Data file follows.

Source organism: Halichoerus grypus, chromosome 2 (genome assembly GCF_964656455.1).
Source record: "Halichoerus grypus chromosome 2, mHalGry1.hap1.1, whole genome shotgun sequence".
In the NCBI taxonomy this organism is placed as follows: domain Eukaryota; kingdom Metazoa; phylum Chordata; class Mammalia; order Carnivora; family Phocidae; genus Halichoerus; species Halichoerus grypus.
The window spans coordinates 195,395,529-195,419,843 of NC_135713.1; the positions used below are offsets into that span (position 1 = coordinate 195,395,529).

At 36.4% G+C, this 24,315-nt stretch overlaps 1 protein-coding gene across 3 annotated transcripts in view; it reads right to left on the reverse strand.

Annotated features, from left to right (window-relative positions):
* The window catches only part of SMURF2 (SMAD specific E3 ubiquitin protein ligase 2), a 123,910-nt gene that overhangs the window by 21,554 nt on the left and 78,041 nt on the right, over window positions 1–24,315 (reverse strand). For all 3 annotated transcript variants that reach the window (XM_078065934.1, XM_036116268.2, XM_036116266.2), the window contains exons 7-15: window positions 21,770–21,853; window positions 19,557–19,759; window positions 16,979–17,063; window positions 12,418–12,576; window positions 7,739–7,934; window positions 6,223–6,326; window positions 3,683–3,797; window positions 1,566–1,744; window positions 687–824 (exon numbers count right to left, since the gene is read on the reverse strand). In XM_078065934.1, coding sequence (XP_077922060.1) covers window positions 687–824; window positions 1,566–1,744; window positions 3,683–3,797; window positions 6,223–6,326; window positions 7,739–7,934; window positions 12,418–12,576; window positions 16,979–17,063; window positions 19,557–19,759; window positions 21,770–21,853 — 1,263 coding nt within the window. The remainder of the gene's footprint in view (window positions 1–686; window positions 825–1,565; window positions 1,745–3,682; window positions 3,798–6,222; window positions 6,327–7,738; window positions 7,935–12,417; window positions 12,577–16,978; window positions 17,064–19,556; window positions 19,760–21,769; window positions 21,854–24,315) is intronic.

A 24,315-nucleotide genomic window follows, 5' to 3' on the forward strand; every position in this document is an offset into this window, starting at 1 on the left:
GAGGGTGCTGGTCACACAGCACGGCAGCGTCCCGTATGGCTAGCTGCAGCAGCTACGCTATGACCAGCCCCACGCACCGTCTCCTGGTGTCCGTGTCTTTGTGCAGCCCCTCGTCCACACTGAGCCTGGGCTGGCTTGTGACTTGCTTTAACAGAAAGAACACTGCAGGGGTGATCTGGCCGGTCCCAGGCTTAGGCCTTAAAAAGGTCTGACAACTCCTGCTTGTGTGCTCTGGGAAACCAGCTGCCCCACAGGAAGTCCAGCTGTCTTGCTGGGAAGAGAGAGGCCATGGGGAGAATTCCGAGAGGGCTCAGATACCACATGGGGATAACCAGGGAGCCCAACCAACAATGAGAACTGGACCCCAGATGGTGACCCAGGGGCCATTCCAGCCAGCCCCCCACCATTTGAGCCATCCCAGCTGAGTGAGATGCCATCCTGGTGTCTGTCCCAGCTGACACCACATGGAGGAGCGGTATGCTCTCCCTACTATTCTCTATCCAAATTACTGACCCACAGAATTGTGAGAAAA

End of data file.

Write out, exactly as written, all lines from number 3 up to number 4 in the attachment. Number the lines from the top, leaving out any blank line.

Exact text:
In the NCBI taxonomy this organism is placed as follows: domain Eukaryota; kingdom Metazoa; phylum Chordata; class Mammalia; order Carnivora; family Phocidae; genus Halichoerus; species Halichoerus grypus.
The window spans coordinates 195,395,529-195,419,843 of NC_135713.1; the positions used below are offsets into that span (position 1 = coordinate 195,395,529).